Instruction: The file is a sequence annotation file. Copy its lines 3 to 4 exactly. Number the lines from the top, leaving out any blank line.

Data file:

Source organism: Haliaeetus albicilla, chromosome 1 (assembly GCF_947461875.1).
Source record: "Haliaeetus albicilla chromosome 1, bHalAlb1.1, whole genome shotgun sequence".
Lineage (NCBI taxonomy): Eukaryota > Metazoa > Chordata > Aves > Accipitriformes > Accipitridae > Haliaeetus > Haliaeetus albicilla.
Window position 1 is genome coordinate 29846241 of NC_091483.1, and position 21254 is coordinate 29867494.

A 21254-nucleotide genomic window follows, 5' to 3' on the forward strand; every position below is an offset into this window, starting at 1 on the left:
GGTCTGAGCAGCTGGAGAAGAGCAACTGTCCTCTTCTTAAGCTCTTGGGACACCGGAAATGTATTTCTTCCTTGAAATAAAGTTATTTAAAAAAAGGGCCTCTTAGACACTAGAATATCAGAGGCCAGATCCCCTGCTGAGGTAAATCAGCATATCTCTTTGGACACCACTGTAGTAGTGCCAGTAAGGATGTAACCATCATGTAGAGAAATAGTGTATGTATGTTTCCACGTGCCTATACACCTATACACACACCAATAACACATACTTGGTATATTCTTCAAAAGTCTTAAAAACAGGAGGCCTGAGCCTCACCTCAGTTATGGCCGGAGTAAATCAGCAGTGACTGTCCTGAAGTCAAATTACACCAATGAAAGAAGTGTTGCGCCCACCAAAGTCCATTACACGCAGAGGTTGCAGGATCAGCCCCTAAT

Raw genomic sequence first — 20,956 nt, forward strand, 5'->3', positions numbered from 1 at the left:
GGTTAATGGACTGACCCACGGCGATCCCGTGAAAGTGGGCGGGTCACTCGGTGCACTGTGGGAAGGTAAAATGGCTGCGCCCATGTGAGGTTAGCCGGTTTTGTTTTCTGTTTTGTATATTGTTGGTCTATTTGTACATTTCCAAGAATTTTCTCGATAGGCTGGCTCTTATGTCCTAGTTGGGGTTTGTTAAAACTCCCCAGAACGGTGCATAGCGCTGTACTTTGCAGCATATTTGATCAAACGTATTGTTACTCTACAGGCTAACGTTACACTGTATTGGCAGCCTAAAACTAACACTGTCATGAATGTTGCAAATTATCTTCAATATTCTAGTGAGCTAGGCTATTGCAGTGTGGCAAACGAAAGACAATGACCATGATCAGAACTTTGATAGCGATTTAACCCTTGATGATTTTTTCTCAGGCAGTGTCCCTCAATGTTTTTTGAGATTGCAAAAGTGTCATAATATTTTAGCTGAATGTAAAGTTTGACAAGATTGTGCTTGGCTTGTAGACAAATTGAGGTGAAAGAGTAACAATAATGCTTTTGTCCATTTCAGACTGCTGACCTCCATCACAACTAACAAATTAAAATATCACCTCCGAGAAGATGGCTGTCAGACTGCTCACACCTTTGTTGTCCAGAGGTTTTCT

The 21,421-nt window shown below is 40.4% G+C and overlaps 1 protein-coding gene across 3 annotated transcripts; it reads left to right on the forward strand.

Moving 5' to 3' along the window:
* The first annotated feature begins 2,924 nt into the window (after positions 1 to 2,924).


Lineage (NCBI taxonomy): Eukaryota > Metazoa > Chordata > Aves > Accipitriformes > Accipitridae > Haliaeetus > Haliaeetus albicilla.
Window position 1 is genome coordinate 29846241 of NC_091483.1, and position 21254 is coordinate 29867494.